Gausman deals against ex-team in twin-bill opener
BALTIMORE -- The way interim manager John Schneider sees it, it’s not even worth watching the out-of-town scoreboard every night. That’s how jumbled this year’s American League Wild Card race is.
The math is less overwhelming on paper, but it’s complex enough to forecast drama: four teams for three spots, separated by a handful of games, with a month to play. And the reality is, the Blue Jays won’t need to scoreboard watch, because almost every night from here on out they will look up to find one of those teams in front of them.
Don’t get it twisted: The AL Wild Card race won’t be decided this week in Baltimore, which Toronto opened Monday with a 7-3 Game 1 win against the Orioles. But the four-game series the Blue Jays embarked on provides them with the first of many opportunities this month to seriously separate themselves from their pesky AL East rivals in the Wild Card hunt.
“It's just a matter of time with this team,” said winning pitcher Kevin Gausman, who padded his Cy Young Award case with 6 2/3 innings of two-run ball. “Right now it would be the perfect time to get it going. So I hope it's right now.”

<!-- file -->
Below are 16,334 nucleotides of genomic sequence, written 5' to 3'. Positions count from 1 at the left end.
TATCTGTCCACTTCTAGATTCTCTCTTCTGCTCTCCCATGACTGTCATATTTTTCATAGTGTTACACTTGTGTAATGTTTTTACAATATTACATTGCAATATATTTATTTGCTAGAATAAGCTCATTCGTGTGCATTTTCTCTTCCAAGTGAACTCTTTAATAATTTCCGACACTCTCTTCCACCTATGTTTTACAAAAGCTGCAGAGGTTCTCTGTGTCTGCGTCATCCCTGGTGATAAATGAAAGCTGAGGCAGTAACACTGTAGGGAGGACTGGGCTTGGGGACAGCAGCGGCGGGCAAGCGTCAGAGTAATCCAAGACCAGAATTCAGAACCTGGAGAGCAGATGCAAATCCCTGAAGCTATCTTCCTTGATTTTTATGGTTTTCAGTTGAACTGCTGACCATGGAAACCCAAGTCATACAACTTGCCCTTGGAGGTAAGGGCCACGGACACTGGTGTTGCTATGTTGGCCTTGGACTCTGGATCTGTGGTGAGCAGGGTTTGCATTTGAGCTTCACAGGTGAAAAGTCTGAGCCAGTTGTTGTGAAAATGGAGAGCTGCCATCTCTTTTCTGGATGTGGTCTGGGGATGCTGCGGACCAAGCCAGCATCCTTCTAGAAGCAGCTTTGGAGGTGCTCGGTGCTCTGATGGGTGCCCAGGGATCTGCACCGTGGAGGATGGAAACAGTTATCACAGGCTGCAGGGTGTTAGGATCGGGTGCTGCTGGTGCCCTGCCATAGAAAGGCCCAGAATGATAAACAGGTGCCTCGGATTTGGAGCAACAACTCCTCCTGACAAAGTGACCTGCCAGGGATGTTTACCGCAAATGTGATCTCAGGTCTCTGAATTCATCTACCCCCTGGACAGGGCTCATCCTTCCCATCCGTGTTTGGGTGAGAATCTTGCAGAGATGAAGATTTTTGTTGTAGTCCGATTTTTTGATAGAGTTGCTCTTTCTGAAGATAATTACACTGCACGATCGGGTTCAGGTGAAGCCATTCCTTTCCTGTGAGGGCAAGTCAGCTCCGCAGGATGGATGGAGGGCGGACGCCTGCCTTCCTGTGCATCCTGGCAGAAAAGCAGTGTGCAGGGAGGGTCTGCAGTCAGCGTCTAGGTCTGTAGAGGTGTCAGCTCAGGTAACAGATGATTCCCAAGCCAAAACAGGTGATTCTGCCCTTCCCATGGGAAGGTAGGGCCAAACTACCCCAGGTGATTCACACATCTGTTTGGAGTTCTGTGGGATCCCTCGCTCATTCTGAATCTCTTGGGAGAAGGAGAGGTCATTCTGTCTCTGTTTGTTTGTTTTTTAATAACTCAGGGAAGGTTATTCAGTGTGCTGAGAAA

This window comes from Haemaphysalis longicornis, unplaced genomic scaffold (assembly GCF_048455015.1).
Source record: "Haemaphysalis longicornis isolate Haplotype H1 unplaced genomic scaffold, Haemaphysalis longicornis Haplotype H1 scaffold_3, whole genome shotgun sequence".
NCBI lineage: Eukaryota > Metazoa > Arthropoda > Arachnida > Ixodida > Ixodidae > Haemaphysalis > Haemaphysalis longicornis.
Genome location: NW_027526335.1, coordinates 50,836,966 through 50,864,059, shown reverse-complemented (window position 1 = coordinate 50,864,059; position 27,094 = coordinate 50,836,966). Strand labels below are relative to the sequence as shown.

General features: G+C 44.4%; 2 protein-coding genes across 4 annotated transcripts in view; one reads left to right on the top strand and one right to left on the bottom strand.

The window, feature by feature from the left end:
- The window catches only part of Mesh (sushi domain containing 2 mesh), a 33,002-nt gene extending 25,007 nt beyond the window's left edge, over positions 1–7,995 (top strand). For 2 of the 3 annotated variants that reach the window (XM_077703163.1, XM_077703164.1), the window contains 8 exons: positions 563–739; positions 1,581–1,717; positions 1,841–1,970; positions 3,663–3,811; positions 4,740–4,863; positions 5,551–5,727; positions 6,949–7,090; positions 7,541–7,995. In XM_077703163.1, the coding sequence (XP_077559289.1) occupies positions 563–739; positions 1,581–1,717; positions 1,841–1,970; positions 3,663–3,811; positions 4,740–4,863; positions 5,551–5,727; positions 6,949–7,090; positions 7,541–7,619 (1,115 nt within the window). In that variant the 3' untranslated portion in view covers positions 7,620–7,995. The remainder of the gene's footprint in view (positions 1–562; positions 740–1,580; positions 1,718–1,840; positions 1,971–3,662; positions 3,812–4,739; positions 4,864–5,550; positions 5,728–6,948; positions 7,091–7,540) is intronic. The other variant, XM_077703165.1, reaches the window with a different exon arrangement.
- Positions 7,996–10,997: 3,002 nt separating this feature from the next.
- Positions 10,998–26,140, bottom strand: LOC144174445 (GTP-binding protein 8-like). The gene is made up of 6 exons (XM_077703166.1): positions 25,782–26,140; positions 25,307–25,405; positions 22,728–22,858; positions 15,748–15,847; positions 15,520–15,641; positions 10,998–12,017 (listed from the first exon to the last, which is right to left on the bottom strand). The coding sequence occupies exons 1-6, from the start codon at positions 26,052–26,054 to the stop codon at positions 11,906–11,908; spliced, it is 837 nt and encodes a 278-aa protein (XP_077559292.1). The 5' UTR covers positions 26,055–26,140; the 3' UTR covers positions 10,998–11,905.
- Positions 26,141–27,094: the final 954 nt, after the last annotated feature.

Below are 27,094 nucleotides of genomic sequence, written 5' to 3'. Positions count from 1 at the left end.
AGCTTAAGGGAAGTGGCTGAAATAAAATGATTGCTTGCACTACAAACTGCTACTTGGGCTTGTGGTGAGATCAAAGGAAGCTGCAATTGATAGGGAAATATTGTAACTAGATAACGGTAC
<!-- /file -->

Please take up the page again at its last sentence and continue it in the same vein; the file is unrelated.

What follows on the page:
So it began Monday, when the Blue Jays took care of business behind Gausman in the opener of their doubleheader at Camden Yards. Back in the ballpark where his career began, Gausman worked around a controversial balk call and struck out six against his former team in his biggest start as a Blue Jay to date. Teoscar Hernández added a big eighth-inning home run, and Toronto tacked on in the ninth. The Blue Jays won the nightcap, 8-4, on the strength of three homers by Bo Bichette.
Including Monday, the Blue Jays and Orioles play 10 times down the stretch. After this four-game series in Baltimore, Toronto hosts Baltimore from Sept. 16-18, then heads back to Camden Yards to close out the regular season from Oct. 3-5. In between, the Blue Jays also face the Rays nine more times, meaning 19 of Toronto’s final 30 games are against their direct competitors in the Wild Card hunt.
Every one matters.
“From the first play of the game, you could tell that the whole stadium was pretty fired up for this,” Gausman said. “It was weird to hear the ‘O’ chant [during the national anthem] and realize they are cheering against me now. But it was really cool. The Baltimore faithful let me hear it, good and bad. This is a special place for me, and I’ve always loved pitching here.”